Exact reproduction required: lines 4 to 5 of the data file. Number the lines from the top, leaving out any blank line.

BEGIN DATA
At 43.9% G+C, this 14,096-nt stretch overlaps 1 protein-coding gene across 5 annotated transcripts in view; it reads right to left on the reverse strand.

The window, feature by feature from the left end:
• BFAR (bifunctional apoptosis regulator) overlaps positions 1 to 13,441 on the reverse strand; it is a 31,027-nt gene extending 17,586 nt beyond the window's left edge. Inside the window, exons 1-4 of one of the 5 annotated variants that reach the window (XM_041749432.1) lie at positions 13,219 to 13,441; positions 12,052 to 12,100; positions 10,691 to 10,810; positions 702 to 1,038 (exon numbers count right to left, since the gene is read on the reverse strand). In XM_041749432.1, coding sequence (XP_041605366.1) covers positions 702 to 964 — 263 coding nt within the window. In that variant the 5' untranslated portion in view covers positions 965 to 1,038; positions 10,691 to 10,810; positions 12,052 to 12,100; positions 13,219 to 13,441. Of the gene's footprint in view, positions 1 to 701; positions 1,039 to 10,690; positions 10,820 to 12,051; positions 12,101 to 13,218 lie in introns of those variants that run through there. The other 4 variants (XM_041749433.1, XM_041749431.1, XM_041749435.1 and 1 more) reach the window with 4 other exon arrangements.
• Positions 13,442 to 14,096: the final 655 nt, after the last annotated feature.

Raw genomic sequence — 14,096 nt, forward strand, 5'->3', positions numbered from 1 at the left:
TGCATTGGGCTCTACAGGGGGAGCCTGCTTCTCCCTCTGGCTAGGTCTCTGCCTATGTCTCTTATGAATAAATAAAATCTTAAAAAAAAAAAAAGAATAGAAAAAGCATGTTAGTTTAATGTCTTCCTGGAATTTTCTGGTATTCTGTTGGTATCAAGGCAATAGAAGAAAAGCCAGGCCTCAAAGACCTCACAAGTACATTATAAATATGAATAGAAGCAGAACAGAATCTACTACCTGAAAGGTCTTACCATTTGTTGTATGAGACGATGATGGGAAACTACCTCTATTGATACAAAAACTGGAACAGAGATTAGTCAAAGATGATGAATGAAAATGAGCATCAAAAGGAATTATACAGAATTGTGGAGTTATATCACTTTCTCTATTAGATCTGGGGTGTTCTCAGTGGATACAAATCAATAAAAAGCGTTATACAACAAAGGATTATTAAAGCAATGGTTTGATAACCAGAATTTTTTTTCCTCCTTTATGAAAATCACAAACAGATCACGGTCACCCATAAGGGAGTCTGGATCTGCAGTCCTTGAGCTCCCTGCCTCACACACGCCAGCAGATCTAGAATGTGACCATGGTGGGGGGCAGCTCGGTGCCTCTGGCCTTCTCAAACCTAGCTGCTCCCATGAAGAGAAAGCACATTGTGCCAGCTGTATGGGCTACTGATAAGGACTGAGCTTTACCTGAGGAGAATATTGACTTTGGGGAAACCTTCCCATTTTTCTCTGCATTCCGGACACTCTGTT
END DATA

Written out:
• Positions 13,442 to 14,096: the final 655 nt, after the last annotated feature.

Raw genomic sequence — 14,096 nt, forward strand, 5'->3', positions numbered from 1 at the left: